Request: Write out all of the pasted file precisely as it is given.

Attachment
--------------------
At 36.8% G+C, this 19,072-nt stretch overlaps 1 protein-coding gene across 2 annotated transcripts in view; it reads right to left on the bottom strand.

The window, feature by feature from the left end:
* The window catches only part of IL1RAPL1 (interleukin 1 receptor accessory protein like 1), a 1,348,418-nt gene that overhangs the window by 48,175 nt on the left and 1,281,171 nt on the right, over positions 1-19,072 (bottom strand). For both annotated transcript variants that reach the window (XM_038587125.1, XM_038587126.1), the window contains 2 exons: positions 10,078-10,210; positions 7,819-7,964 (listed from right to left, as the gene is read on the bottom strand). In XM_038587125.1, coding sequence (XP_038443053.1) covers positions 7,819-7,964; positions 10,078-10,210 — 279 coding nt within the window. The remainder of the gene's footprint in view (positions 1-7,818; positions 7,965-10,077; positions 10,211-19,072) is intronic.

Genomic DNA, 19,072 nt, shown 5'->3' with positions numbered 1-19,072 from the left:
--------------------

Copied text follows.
At 36.8% G+C, this 19,072-nt stretch overlaps 1 protein-coding gene across 2 annotated transcripts in view; it reads right to left on the bottom strand.

The window, feature by feature from the left end:
* The window catches only part of IL1RAPL1 (interleukin 1 receptor accessory protein like 1), a 1,348,418-nt gene that overhangs the window by 48,175 nt on the left and 1,281,171 nt on the right, over positions 1-19,072 (bottom strand). For both annotated transcript variants that reach the window (XM_038587125.1, XM_038587126.1), the window contains 2 exons: positions 10,078-10,210; positions 7,819-7,964 (listed from right to left, as the gene is read on the bottom strand). In XM_038587125.1, coding sequence (XP_038443053.1) covers positions 7,819-7,964; positions 10,078-10,210 — 279 coding nt within the window. The remainder of the gene's footprint in view (positions 1-7,818; positions 7,965-10,077; positions 10,211-19,072) is intronic.

Genomic DNA, 19,072 nt, shown 5'->3' with positions numbered 1-19,072 from the left: